Every time I notice the sign, it causes me to think. First, of course: "What trees?" There are no trees: like I said, it is a marshy area. But then I suppose, that's the whole point. There are no trees. Not anymore. They were illegally cut.
However I don't think the sign is grammatically correct. The phrase "these trees" should refer to trees, not empty spaces, after all. The problem is that correcting the sign gets a little complicated.
"These ex-trees were illegally cut."
"The trees that used to be here were illegally cut."
"The trees which you can no longer see were illegally cut"
"The trees that were growing here before they were chopped down were illegally cut."
"Before this sign was here, there were some lovely trees, but then they were illegally cut."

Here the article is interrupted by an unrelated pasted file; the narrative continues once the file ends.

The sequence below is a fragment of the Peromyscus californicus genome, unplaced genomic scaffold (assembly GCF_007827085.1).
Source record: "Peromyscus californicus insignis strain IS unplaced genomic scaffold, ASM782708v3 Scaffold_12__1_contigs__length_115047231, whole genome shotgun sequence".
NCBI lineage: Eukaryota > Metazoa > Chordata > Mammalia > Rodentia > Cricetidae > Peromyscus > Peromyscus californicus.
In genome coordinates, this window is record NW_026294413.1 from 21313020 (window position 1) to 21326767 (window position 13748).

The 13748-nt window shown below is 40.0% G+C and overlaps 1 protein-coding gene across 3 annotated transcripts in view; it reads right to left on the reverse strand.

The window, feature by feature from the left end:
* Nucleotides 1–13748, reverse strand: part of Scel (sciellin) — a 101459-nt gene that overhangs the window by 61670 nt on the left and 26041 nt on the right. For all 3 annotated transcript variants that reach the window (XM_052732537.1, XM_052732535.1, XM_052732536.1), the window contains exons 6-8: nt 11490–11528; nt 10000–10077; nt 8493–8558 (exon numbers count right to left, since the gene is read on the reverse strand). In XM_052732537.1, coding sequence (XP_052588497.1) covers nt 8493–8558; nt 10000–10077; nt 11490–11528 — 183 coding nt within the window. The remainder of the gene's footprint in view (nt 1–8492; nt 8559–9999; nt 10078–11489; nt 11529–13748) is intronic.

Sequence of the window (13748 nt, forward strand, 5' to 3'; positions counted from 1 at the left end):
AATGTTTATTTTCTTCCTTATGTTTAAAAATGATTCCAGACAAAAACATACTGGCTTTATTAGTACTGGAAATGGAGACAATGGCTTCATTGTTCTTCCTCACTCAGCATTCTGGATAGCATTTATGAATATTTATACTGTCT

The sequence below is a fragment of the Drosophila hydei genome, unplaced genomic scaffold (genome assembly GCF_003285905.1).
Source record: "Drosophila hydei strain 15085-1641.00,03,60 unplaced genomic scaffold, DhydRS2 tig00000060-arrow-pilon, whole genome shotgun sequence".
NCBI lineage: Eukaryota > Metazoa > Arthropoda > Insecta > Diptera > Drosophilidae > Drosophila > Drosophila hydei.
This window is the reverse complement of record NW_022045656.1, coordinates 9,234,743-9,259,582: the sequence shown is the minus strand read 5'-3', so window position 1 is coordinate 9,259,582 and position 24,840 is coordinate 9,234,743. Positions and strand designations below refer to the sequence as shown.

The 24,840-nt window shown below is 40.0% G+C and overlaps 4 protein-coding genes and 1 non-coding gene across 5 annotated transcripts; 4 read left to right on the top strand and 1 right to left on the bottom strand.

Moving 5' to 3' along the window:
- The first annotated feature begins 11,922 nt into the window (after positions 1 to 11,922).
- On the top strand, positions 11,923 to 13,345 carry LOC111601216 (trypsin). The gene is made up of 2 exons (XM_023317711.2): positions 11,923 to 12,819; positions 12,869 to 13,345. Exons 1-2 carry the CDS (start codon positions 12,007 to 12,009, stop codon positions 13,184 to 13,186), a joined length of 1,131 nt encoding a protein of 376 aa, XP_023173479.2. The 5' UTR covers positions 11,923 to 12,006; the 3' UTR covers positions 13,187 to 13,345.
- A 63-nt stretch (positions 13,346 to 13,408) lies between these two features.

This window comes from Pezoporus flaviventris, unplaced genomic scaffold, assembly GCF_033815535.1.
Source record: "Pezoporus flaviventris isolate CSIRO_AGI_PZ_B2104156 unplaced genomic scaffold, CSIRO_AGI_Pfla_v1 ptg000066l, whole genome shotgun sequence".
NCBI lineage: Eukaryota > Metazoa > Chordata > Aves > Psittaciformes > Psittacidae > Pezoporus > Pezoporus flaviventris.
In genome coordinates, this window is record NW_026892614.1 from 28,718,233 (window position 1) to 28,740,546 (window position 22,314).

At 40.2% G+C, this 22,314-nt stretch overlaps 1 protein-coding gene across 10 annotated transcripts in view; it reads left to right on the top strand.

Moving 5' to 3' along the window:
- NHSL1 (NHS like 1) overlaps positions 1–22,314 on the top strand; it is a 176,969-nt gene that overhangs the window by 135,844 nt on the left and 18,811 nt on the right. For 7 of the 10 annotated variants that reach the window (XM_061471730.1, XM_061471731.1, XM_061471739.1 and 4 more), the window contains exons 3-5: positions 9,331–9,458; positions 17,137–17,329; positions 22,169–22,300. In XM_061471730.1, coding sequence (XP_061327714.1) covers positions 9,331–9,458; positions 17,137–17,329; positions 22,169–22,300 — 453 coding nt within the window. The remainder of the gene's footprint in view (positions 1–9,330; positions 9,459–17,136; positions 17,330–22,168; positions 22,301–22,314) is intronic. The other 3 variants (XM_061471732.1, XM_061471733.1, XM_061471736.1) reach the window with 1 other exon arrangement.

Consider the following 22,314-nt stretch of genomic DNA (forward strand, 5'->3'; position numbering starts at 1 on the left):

Even beyond the syntactical issues though, I don't really understand the sign. I mean, what is it doing there? What purpose does it serve? Most road signs I see are there for a reason. "Dangerous curve ahead." "Speed Limit 70 MPH." "Prison Area, Do Not Pickup Hitchhikers." Each of these has a clear and obvious intent, and they make sense to me.
The "Illegally Cut" sign though.... I just don't get it. Was it erected just so that whoever did the illegal cutting will feel guilty whenever they drive by? If so, then it seems like a lot of money and effort for a single tree-cutter. Is it supposed to serve as a warning, so that we others won't be inspired to do any illegal cutting of our own? If so, then it's not very useful, because it doesn't actually indicate which of the current trees we oughtn't cut, nor how you can identify a tree which may or may not be cut. Is it supposed to inspire me to pull over to the side of the road and go Johnny-Appleseeding in that marsh? If so, then it's not working...but perhaps I'll toss a few acorns over next time I drive by.
Why is it there? I have no idea. Basically, all it has done is give me plenty to puzzle over as I drive my way home after work. It's quite the mysterious sign, really.